Generations of reporters have been raised on the journalistic bromide “If your mother says she loves you, check it out” and for good reason.
The principle behind it–careful journalism requires a dose of skepticism–can keep you and your news organization from making embarrassing mistakes.
That’s the moral behind this cautionary tale which Greg Toppo, a graduate of Poynter’s News Reporting and Writing Fellowship Program, sent me (in the mid 90s) during his first months as a rookie reporter at the Santa Fe New Mexican. Greg went on to work for the Associated Press in Baltimore and Washington and now covers education for USA Today.
By Greg Toppo
This past weekend I was the only reporter on duty at the paper. Well, Saturday afternoon I get a call from a very distraught woman, says she’s calling from Washington, D.C.
Seems a family member, who lived for years in Santa Fe, died Thursday in D.C., and could we run a short obit for him in the Sunday paper? I said sure, just fax us the info, and we’ll try to run it, I’m sorry to hear about your loss. She thanks me 100 times over, says she’ll try to fax the stuff right away.
A few hours later a three-page handwritten fax comes in, detailing this guy’s life. I ask the editor if he wants to run it, he says we’ve got no room, wait until Sunday to deal with it.
So Sunday rolls around, it’s a madhouse. When things calm down, I go through the pile of stuff on my desk, about 8:30 p.m., and I find the fax. I ask the Sunday editor if she wants to run it. She says sure, so I type up six inches on the thing. At the end of the fax, it says that in lieu of flowers, donations should be sent to the New Mexico AIDS Center.
Well, I’ve never heard of the place, so I look it up in the phone book. No New Mexico AIDS Center. I think, the woman is in D.C., probably doing all of it from memory, she must just have the details wrong. So I look at the fax to see if she’s given us a number. No number, no name. She sent it from a Kinkos, but they don’t give their number, either. I give it to the editor to look at. She says, “I know this guy!” I just saw him a month ago! He looked great!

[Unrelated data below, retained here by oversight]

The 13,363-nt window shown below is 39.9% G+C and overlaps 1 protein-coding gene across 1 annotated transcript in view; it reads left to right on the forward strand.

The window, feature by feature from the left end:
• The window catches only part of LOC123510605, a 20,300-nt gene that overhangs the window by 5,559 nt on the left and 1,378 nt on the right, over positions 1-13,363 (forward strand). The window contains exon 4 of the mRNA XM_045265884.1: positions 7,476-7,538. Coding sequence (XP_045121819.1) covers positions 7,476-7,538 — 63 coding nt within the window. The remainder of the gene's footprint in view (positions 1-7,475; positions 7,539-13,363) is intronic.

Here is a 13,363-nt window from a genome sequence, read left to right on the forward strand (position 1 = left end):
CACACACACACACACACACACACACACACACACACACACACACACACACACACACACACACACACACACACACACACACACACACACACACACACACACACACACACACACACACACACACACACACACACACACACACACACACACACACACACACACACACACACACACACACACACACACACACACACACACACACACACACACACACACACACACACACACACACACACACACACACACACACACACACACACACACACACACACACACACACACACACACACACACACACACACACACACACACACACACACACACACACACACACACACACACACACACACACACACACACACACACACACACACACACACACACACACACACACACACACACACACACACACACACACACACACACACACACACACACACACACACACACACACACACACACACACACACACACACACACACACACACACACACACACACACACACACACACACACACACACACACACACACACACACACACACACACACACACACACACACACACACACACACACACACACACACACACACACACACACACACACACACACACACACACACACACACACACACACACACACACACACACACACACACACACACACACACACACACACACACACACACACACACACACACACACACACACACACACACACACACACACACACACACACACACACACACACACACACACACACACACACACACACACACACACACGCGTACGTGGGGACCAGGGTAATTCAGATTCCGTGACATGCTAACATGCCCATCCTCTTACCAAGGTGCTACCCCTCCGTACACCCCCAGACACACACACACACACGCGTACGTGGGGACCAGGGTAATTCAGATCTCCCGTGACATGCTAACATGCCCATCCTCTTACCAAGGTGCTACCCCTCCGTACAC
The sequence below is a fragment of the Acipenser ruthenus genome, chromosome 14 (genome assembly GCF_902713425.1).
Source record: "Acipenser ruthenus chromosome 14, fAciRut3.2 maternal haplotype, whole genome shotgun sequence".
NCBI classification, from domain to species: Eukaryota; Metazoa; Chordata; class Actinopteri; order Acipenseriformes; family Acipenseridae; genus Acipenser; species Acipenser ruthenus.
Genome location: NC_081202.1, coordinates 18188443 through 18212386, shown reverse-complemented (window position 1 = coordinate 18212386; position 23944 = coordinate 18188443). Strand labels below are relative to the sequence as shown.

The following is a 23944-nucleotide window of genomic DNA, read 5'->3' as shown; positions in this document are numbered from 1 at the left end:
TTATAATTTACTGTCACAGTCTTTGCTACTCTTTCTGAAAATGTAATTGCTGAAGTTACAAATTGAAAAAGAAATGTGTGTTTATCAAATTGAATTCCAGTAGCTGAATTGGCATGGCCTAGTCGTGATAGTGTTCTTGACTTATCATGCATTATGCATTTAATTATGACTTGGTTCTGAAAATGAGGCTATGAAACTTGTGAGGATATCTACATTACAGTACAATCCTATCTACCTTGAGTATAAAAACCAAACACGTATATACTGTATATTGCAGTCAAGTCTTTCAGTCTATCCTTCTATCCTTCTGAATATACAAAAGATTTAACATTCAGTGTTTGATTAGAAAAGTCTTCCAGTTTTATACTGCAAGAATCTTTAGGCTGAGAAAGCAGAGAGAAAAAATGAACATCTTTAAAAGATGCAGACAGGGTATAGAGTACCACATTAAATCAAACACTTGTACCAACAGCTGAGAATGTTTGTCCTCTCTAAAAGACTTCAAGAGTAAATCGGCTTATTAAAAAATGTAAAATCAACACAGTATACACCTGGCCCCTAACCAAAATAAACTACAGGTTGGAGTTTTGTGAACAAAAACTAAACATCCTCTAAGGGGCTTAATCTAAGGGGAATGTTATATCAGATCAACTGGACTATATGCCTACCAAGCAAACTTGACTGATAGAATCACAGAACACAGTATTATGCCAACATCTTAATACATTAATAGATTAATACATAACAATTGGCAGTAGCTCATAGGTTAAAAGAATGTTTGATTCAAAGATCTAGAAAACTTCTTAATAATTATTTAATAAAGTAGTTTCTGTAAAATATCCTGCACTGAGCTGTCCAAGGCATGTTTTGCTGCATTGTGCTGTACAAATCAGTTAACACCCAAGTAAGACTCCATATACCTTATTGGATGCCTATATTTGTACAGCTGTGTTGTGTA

A bell should have gone off, but it didn’t. I thought maybe it was a sudden illness. Still, the New Mexico AIDS Center thing is bugging me. I notice that there’s a place called NM AIDS Services, but I’m reluctant to type that in, for fear of just plain getting it wrong.
Well, it seems this guy was married twice and is survived by a longtime companion. The editor, it turns out, knows the longtime companion, leaves a message on her machine, so sorry to hear about it, please give me a call, etc. Meanwhile, she suggests, why don’t I try to get the second wife on the phone. She lives in Santa Fe.
I call her, apologize for the inconvenience, but had she heard about the death of etc. and has she ever heard about New Mexico AIDS Center?
She says, “What?!”
Yes, I say, I’m awfully sorry. He died Thursday.
She says, Well, I just talked to him this morning. His daughter got married today. Who is this?
The long and short of it is that the second ex-wife tells me that the guy had a girlfriend in Austin, Texas, with whom he just broke up, plus the longtime companion in Santa Fe: two girlfriends in long-distance relationships for months, and the Texas one just found out about the Santa Fe one. I called Austin info, and sure enough the fax was sent from Austin, not D.C.
The jilted girlfriend made up the whole thing. We finally got the Santa Fe girlfriend on the phone, she verified it. The “deceased” called an hour later and did the same, with great embarrassment.
It was then, of course, that I remembered “If your mother says she loves you, check it out.” As it turns out, we have no policy on accepting obits from family members, but thanks to this, we will soon. I thank my stars that we made the calls. The editor thanks hers, too.
Greg Toppo learned an important lesson and helped his paper dodge a painful bullet. Unfortunately, the history of journalism is studded with hoaxes.
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